One of the best segments in the movie comes during the final twenty minutes. It best resembles a mix between the Godfather’s
baptism sequence and the opening for Dead or Alive
. We see the Taiwan mafia using Kung Fu on their victims, literally dancing in the streets while shooting someone and ending this little segment with one of the best visual moments of the movie as we watch a Taiwanese gangster urinate on a Yakuza in broad daylight before walking away from him and blowing his brains out at point blank range. If nothing else in the movie reveals Miike as his usual genre-defying self, it is this little montage. It’s probably going to pop up as most everyone’s favorite sequence in the movie, because the rest of it is sort of a ‘by the numbers’ affair. That’s what the movie comes down to though really.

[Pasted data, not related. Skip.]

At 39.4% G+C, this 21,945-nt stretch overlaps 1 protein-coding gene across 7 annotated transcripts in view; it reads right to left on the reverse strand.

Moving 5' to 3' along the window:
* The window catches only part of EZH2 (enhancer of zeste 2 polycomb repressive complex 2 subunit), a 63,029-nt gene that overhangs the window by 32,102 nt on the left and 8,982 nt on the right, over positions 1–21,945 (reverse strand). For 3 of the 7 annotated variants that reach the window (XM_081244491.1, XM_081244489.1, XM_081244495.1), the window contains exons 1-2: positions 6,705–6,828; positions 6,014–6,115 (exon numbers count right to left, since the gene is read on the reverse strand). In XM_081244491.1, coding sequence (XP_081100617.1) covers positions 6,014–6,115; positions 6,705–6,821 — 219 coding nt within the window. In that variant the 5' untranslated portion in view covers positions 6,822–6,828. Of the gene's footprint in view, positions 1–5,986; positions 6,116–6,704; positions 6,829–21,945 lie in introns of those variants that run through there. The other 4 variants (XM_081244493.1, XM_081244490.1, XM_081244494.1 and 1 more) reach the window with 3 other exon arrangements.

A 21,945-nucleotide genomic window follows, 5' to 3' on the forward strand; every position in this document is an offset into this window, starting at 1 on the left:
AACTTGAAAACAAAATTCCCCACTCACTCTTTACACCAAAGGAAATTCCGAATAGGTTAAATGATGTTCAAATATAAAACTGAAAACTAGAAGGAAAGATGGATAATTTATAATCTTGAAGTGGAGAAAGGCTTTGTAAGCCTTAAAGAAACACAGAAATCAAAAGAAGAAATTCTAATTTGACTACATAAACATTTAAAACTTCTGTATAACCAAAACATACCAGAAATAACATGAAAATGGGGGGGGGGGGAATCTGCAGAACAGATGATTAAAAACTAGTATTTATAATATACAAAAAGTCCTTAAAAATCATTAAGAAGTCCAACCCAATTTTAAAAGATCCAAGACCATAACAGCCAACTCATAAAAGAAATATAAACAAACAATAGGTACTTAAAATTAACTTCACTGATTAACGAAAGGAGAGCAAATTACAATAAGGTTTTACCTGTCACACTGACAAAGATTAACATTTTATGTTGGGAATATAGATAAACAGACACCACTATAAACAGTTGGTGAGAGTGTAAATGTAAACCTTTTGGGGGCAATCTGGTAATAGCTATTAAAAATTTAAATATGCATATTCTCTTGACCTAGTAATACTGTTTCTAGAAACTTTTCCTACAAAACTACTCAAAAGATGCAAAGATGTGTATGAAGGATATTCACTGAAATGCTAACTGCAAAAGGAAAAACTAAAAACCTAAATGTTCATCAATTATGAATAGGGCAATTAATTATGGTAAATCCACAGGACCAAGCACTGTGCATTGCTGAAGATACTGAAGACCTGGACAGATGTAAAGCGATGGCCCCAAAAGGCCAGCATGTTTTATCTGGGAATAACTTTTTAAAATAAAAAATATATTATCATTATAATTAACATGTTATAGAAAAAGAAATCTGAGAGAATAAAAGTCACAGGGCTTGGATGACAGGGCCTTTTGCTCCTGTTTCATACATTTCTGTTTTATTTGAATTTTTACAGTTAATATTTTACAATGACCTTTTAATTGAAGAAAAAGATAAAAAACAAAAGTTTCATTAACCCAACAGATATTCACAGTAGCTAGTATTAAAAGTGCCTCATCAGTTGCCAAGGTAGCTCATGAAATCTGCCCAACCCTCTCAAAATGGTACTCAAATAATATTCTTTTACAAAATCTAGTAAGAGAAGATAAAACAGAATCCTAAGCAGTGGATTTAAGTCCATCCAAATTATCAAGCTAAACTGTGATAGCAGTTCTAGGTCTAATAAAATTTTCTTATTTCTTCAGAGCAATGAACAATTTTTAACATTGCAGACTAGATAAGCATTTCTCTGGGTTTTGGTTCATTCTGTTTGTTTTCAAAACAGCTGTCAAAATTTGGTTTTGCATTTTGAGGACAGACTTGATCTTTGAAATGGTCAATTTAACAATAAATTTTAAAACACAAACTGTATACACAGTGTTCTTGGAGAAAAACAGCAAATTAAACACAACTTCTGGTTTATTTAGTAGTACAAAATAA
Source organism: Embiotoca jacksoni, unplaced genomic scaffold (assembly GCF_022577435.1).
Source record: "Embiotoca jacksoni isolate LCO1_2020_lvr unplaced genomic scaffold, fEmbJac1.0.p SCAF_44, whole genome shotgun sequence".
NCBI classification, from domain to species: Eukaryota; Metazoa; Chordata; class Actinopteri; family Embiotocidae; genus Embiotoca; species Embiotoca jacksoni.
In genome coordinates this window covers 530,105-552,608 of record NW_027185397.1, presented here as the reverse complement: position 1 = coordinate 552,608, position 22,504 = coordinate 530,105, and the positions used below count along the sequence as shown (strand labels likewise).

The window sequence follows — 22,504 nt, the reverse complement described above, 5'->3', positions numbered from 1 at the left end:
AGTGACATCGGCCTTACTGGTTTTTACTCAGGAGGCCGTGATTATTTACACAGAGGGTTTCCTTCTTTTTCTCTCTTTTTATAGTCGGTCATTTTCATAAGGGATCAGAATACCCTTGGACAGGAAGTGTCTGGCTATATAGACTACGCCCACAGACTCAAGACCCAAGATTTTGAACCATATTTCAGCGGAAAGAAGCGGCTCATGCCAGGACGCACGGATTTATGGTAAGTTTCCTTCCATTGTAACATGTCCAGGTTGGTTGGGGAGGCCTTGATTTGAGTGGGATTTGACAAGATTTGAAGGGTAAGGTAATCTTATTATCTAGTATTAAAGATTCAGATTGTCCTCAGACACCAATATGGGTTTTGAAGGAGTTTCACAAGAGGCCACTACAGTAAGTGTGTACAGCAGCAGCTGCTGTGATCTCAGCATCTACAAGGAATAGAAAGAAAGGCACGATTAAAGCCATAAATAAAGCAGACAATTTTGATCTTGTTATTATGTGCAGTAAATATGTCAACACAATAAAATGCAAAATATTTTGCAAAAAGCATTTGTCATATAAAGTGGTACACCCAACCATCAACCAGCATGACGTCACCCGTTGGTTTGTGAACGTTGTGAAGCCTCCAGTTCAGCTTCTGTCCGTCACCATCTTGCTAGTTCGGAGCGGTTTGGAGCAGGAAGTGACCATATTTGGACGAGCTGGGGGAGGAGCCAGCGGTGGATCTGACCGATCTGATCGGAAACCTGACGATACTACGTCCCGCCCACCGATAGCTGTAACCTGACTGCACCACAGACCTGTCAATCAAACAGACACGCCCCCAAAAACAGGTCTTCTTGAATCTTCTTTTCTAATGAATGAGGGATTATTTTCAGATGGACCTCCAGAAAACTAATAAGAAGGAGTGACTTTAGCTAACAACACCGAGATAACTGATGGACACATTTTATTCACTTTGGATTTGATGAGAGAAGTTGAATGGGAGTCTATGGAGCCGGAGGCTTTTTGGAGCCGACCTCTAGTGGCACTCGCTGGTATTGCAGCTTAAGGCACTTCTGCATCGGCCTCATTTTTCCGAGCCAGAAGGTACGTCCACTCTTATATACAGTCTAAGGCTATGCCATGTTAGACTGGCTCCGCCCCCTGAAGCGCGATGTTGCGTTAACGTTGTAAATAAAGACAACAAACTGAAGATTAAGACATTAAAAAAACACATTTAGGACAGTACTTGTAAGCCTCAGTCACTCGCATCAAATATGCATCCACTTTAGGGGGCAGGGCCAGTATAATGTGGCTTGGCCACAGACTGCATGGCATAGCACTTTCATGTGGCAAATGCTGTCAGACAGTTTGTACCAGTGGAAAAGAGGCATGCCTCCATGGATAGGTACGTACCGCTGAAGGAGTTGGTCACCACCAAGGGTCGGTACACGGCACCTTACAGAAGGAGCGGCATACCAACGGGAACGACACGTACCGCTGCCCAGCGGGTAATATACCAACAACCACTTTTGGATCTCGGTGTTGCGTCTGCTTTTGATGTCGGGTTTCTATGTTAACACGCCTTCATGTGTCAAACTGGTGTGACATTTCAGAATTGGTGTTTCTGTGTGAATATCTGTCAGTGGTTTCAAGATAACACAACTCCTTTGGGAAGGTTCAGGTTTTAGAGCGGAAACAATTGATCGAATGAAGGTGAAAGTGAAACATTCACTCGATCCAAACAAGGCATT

I think a lot of people might actually take a lot less from it than I did, especially those looking for something a little different from maybe Yakuza Demon
. If you’re like me though and you dig that Miike title, then maybe you’ll get something out of Shinjuku Outlaws
. It’s not a perfect movie, so I have a hard time seeing it as a four out of five. I think the fitting score is a proper three. It may be a high three, I certainly like it a lot more than just an average movie – but it just is what it is.